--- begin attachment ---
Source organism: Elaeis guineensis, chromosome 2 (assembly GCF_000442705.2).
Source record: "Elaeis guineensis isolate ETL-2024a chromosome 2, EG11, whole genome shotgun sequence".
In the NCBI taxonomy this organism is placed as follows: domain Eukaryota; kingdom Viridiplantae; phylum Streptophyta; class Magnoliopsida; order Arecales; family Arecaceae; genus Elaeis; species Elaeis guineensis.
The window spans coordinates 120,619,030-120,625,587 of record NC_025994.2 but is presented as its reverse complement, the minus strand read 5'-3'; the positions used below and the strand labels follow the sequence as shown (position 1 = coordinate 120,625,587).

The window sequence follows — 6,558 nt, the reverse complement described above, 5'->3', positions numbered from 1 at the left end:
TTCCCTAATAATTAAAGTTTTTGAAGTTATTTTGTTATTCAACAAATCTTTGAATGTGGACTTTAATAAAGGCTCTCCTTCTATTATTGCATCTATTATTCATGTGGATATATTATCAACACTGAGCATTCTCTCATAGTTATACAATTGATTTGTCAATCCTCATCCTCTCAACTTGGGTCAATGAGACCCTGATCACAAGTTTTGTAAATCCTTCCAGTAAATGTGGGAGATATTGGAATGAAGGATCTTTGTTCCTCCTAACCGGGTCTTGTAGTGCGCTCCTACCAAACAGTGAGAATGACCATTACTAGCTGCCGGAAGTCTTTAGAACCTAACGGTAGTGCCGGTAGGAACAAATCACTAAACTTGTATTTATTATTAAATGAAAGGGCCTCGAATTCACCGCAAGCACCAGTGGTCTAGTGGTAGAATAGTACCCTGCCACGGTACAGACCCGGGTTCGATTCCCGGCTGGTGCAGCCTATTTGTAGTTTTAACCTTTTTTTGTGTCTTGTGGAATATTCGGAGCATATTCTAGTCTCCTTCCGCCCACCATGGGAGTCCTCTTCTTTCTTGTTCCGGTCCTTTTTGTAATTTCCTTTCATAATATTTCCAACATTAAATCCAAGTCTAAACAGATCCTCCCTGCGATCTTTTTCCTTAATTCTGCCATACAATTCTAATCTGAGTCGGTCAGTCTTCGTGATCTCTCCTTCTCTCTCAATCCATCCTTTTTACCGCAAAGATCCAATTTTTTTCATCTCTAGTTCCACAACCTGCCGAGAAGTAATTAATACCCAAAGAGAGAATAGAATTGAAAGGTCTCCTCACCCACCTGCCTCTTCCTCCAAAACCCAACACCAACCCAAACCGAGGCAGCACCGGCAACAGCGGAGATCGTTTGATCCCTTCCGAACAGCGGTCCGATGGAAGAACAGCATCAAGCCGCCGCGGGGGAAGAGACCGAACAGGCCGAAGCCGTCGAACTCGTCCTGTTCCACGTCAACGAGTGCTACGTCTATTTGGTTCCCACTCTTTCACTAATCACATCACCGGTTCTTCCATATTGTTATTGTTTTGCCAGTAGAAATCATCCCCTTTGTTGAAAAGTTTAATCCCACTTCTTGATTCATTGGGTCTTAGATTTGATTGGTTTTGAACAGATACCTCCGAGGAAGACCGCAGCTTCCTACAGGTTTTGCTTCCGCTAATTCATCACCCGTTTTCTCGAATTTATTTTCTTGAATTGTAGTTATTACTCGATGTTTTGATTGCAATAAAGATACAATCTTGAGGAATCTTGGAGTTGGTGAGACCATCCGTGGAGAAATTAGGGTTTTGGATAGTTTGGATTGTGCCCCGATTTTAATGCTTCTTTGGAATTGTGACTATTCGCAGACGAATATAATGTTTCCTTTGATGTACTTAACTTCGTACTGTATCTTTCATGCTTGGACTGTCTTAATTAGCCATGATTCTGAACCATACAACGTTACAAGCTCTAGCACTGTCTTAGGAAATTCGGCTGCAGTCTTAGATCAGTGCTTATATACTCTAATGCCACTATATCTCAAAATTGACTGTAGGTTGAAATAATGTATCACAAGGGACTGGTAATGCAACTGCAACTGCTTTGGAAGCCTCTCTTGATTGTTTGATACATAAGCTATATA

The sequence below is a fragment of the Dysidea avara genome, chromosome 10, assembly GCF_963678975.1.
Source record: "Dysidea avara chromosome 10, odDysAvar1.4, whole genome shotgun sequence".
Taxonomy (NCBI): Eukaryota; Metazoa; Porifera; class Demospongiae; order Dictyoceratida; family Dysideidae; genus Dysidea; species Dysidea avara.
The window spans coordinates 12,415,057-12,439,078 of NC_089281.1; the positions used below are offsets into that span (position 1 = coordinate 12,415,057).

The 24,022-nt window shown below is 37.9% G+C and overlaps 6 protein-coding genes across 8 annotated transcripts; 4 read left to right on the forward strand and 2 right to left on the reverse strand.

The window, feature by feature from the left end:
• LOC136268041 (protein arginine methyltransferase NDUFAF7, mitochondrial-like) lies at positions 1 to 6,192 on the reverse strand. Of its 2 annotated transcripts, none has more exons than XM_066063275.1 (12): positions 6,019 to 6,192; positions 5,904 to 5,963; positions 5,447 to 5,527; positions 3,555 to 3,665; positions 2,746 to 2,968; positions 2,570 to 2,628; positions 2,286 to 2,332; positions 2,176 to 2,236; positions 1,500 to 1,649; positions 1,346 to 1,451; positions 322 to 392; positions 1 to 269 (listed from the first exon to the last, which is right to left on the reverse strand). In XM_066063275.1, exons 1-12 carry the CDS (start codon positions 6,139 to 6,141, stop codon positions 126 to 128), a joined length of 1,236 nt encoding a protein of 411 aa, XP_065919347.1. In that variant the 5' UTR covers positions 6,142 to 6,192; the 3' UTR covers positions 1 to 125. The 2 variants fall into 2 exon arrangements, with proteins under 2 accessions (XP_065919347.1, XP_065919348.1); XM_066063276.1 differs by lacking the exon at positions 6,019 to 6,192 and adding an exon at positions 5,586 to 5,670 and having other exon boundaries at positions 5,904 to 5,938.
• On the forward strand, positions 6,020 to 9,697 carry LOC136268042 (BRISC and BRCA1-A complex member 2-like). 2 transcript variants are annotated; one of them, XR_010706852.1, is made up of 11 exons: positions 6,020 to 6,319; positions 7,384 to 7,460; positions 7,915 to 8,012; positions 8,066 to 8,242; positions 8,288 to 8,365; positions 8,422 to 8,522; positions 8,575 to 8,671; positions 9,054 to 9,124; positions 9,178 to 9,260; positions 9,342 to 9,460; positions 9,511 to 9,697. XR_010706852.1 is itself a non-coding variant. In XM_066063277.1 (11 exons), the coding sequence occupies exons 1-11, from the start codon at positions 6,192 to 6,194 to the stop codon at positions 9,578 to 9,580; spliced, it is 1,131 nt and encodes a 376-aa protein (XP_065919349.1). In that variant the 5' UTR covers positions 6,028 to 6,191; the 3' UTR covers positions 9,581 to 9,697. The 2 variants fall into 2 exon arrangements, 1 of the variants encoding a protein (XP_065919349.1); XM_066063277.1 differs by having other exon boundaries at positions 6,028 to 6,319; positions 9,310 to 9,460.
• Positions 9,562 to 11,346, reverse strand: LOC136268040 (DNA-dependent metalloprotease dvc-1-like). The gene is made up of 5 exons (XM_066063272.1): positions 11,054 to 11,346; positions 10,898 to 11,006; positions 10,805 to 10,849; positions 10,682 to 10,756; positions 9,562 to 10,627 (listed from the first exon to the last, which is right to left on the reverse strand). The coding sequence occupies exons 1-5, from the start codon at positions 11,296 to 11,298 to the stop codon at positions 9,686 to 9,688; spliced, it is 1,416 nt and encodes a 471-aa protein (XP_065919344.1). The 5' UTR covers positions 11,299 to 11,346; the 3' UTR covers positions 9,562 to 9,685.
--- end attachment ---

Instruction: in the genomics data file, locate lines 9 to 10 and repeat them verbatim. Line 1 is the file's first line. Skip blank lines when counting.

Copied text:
Taxonomy (NCBI): Eukaryota; Metazoa; Porifera; class Demospongiae; order Dictyoceratida; family Dysideidae; genus Dysidea; species Dysidea avara.
The window spans coordinates 12,415,057-12,439,078 of NC_089281.1; the positions used below are offsets into that span (position 1 = coordinate 12,415,057).